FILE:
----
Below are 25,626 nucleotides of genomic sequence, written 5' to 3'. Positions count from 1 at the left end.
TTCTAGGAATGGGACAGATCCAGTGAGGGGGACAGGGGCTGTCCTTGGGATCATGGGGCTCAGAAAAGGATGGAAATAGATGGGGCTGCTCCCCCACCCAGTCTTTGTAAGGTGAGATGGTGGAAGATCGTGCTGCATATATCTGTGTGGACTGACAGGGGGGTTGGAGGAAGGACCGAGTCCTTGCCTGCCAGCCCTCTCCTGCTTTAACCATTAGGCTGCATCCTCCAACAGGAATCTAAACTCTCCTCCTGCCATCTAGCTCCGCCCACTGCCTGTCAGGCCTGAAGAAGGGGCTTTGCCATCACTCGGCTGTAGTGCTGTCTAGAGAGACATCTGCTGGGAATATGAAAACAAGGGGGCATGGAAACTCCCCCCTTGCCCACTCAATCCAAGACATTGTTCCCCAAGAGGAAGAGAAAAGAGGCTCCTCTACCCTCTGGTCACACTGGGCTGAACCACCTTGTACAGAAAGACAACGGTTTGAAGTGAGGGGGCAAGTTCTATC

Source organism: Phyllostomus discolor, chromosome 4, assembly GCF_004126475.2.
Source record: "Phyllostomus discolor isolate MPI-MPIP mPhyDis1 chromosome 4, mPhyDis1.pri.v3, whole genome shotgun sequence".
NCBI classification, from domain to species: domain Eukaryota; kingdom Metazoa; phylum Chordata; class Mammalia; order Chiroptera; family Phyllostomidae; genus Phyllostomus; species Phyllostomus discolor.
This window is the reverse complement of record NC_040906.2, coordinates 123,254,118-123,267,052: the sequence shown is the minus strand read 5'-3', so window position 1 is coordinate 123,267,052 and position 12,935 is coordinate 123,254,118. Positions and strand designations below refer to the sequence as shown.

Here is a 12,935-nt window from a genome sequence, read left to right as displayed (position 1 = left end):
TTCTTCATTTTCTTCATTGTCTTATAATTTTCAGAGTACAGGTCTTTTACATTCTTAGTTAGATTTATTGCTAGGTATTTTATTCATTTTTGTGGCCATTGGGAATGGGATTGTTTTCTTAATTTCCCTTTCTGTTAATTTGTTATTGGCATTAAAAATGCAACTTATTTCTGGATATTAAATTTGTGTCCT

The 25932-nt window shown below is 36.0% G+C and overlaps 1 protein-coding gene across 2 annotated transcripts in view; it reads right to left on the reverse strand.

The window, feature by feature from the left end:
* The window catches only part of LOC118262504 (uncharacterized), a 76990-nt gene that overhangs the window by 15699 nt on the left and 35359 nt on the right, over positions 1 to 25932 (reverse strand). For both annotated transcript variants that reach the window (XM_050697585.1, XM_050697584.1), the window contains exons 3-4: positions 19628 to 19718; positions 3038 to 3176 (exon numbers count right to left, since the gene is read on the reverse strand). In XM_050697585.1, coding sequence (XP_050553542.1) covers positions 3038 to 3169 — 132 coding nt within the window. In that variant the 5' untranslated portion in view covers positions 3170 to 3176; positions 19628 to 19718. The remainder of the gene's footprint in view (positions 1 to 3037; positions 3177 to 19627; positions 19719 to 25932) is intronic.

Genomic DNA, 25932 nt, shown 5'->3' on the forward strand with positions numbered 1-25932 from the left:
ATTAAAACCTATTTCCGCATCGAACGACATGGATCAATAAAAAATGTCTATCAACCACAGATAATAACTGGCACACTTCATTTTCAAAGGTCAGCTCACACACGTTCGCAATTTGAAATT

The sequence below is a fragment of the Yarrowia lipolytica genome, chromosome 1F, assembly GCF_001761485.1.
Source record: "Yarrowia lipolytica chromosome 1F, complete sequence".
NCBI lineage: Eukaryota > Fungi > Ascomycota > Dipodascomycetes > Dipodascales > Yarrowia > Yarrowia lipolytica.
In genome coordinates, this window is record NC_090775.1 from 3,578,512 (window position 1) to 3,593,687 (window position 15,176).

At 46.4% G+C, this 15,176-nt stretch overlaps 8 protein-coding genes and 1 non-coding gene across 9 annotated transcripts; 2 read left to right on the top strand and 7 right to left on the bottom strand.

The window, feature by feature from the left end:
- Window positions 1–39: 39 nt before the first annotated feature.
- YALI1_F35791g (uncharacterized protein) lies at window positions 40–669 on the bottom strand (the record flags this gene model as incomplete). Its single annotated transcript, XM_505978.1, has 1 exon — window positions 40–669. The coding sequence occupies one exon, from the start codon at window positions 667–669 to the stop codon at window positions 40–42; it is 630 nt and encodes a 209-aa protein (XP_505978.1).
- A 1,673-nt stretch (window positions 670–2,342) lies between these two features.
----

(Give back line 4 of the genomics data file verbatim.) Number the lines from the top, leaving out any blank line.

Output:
Source record: "Phyllostomus discolor isolate MPI-MPIP mPhyDis1 chromosome 4, mPhyDis1.pri.v3, whole genome shotgun sequence".